You know it’s the peak of the winter season when the resort calendar website is filling up with all kinds of exciting events that are happening right here in the village.
Last night as I was waiting to attend my first Toastmasters meeting at the Delta lobby, I heard ringing bells and loud applause coming from a group of merrymakers below. So I headed to the top of the stairs to find out what it was about and saw a group of people gathered to listen to a guy who was making an important announcement.
The lady at the front desk informed me that it was a ceremony for the Fourth Annual Sun Peaks Travelplan Family Cup. The High Roller Mountain Marathon is a new addition to the event, where each participant visits a tent and rolls a dice at the top of every chairlift to accumulate the most points. As I waited, I heard more laughter and more applause from downstairs. It’s always great to see families having fun at the resort!
Speaking of families, I met a lovely Australian family today for my lesson. Hailing from Newcastle, Chris and Jen came with their two grown-up kids Amanda and Daniel for a weeklong ski trip here in Sun Peaks. Every couple of years, the family goes on a vacation together. A friend’s terrific review of the resort led Chris and his family to visit Sun Peaks and they’re very glad they did.
Our ski instructor Veronica is also from Australia. You can immediately tell that she loves what she does. “It’s great to meet new people who are eager to go out skiing,” she said. Indeed, being with people who are so positive and upbeat is awesome, especially after hearing what she said next: we were going to ride up the chairlift to try out some green runs. In my head, I was thinking “I barely survived that steep incline on the Sunbeam and you want me to go where?” But since it’s a year of getting out of my comfort zone, I thought I’d go for it.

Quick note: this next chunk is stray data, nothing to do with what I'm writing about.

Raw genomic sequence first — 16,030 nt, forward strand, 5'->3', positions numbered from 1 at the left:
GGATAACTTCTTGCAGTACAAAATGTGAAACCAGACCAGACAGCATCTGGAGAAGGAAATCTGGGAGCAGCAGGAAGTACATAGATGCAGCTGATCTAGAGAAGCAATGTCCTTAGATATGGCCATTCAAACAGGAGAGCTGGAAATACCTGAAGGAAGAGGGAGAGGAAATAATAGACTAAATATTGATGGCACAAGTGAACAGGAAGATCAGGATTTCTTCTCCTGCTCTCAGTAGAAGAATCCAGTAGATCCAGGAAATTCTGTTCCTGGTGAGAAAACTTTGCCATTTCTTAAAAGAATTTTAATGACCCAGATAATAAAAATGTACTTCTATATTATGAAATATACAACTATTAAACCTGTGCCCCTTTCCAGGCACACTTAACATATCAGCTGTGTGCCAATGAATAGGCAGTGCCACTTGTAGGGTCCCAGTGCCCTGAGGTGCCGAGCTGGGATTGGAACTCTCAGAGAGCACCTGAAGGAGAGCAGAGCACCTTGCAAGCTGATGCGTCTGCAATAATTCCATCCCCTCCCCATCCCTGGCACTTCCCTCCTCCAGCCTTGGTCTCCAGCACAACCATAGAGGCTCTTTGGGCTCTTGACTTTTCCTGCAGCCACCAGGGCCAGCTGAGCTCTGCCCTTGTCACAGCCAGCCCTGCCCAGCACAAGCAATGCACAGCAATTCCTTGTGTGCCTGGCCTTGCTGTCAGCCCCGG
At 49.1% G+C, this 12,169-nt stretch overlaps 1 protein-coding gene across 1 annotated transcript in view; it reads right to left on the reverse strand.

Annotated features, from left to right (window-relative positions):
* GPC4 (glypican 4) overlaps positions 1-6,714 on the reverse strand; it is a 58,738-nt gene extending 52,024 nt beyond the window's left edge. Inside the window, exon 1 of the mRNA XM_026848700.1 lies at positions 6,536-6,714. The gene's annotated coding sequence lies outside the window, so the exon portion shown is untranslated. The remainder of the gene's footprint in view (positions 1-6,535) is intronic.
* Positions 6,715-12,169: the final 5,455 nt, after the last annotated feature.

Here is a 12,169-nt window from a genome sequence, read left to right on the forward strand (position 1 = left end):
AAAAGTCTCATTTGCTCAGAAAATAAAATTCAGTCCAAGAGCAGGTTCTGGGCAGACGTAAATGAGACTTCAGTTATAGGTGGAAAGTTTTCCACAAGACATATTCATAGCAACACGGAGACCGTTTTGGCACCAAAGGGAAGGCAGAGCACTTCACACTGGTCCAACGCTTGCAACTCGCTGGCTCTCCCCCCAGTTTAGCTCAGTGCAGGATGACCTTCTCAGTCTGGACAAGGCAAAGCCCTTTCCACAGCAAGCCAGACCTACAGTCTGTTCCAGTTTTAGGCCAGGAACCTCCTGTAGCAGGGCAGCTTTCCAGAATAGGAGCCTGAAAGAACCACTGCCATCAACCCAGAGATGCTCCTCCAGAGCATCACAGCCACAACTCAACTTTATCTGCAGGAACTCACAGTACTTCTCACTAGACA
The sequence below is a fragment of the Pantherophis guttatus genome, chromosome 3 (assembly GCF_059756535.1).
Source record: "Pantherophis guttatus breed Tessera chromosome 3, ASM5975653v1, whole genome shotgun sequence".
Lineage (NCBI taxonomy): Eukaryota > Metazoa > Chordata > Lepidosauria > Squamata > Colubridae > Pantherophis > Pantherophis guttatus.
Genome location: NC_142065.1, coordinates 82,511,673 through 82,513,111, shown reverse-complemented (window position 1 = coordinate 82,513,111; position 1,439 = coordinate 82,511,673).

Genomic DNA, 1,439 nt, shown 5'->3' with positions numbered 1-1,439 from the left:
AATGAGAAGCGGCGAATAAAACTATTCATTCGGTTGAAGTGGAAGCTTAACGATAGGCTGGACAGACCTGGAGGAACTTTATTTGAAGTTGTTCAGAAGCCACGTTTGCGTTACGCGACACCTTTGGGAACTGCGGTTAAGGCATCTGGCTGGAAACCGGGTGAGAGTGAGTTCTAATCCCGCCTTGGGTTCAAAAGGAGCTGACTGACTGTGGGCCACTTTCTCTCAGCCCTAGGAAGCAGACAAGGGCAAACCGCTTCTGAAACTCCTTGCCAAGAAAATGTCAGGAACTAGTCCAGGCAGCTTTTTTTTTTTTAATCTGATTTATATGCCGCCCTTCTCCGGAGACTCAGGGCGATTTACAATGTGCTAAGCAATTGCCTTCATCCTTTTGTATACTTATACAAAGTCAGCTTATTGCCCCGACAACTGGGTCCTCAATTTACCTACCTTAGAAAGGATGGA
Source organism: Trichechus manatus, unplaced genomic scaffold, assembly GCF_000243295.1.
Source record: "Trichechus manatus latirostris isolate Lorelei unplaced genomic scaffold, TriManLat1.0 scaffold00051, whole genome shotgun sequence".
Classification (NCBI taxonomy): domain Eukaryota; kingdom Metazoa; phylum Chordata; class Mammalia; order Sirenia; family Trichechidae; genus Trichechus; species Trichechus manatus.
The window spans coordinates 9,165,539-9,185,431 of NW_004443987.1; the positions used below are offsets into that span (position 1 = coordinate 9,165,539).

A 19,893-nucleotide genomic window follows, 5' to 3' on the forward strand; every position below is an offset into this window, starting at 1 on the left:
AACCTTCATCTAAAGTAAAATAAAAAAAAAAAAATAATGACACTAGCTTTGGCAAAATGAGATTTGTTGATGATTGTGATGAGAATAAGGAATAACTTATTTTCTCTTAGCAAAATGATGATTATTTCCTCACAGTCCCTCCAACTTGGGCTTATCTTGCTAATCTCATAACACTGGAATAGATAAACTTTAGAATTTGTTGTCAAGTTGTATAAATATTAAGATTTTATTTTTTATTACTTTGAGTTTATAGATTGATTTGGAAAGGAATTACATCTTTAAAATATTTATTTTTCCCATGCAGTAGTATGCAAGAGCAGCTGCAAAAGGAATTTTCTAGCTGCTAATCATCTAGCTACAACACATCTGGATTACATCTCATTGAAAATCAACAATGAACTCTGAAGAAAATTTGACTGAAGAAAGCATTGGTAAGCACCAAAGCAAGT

And then I saw it.
I’ve been on the chairlift multiple times before, just without skis on. This time, approaching the chairlift reminded me of being in a grocery store in South Korea for the first time, looking blankly at the Hangeul characters written on two bottles of hair product, trying to decipher which one’s a shampoo and which one’s a conditioner. I thought I knew how to use the chairlift, but there were a few things I needed to learn. Thankfully, Veronica came to the rescue.
So after a little chairlift lesson, it’s on to the runs. First was Five Mile. The gentle slopes are great for beginners; it allowed me to focus on the technical aspect of skiing, i.e. to practise my turns and to lean forward without worrying too much about speed. “You’ve all lost your pizzas!” exclaimed Veronica as we reached the halfway mark, pleased at our group’s progress.
Next up was Homesteader. This was trickier for me, as some parts of the run were narrower than usual and we had to ski steeper inclines. When my skills started to regress, Veronica decided to take my poles away, and lo and behold, I discovered that I ski better without poles! With a little push and a lot of motivation, we all made it down. At the bottom of the hill, we were still smiling.
All in all, it was another great ski lesson. The more I nail down the techniques, the more I feel excited about expanding my skiing horizons.
And for those of you who want to get in on more of the action, it’s not too late to catch the Family Cup tomorrow. There are kids and adult races starting at 11 a.m. with the awards ceremony at 3 p.m. at the Globe Café and Tapas Bar.